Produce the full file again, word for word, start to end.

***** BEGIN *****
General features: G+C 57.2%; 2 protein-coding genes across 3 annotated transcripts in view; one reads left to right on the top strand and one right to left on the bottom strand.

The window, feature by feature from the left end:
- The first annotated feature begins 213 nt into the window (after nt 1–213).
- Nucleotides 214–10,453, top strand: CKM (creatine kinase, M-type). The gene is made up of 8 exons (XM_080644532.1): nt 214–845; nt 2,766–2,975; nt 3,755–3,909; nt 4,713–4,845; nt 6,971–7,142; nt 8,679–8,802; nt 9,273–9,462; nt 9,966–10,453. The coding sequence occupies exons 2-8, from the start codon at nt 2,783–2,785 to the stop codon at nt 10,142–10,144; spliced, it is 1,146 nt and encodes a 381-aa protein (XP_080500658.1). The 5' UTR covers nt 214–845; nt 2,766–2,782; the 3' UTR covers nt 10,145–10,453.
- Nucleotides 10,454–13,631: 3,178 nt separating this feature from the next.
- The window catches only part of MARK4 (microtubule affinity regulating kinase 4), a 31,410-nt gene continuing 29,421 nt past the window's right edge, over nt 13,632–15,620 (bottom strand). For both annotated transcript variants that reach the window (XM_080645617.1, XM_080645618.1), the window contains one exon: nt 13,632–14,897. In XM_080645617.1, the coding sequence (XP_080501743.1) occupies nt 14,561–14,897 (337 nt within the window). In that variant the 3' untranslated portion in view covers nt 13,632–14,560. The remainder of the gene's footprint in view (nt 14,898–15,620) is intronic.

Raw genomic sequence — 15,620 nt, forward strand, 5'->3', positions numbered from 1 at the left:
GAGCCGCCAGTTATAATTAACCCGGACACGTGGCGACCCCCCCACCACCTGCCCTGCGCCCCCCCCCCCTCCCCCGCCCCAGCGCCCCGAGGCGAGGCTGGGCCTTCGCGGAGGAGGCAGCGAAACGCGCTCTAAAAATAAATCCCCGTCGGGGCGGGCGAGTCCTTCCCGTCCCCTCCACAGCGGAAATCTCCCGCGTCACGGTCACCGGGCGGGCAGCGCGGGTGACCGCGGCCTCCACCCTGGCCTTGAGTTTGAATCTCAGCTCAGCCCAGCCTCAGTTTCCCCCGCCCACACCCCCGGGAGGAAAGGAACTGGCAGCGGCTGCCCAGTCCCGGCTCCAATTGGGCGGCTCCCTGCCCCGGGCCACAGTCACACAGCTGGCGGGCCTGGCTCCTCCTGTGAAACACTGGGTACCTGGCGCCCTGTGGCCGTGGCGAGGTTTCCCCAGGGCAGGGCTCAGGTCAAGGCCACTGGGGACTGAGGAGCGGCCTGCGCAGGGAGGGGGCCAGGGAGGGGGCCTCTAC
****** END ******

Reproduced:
General features: G+C 57.2%; 2 protein-coding genes across 3 annotated transcripts in view; one reads left to right on the top strand and one right to left on the bottom strand.

The window, feature by feature from the left end:
- The first annotated feature begins 213 nt into the window (after nt 1–213).
- Nucleotides 214–10,453, top strand: CKM (creatine kinase, M-type). The gene is made up of 8 exons (XM_080644532.1): nt 214–845; nt 2,766–2,975; nt 3,755–3,909; nt 4,713–4,845; nt 6,971–7,142; nt 8,679–8,802; nt 9,273–9,462; nt 9,966–10,453. The coding sequence occupies exons 2-8, from the start codon at nt 2,783–2,785 to the stop codon at nt 10,142–10,144; spliced, it is 1,146 nt and encodes a 381-aa protein (XP_080500658.1). The 5' UTR covers nt 214–845; nt 2,766–2,782; the 3' UTR covers nt 10,145–10,453.
- Nucleotides 10,454–13,631: 3,178 nt separating this feature from the next.
- The window catches only part of MARK4 (microtubule affinity regulating kinase 4), a 31,410-nt gene continuing 29,421 nt past the window's right edge, over nt 13,632–15,620 (bottom strand). For both annotated transcript variants that reach the window (XM_080645617.1, XM_080645618.1), the window contains one exon: nt 13,632–14,897. In XM_080645617.1, the coding sequence (XP_080501743.1) occupies nt 14,561–14,897 (337 nt within the window). In that variant the 3' untranslated portion in view covers nt 13,632–14,560. The remainder of the gene's footprint in view (nt 14,898–15,620) is intronic.

Raw genomic sequence — 15,620 nt, forward strand, 5'->3', positions numbered from 1 at the left:
GAGCCGCCAGTTATAATTAACCCGGACACGTGGCGACCCCCCCACCACCTGCCCTGCGCCCCCCCCCCCTCCCCCGCCCCAGCGCCCCGAGGCGAGGCTGGGCCTTCGCGGAGGAGGCAGCGAAACGCGCTCTAAAAATAAATCCCCGTCGGGGCGGGCGAGTCCTTCCCGTCCCCTCCACAGCGGAAATCTCCCGCGTCACGGTCACCGGGCGGGCAGCGCGGGTGACCGCGGCCTCCACCCTGGCCTTGAGTTTGAATCTCAGCTCAGCCCAGCCTCAGTTTCCCCCGCCCACACCCCCGGGAGGAAAGGAACTGGCAGCGGCTGCCCAGTCCCGGCTCCAATTGGGCGGCTCCCTGCCCCGGGCCACAGTCACACAGCTGGCGGGCCTGGCTCCTCCTGTGAAACACTGGGTACCTGGCGCCCTGTGGCCGTGGCGAGGTTTCCCCAGGGCAGGGCTCAGGTCAAGGCCACTGGGGACTGAGGAGCGGCCTGCGCAGGGAGGGGGCCAGGGAGGGGGCCTCTAC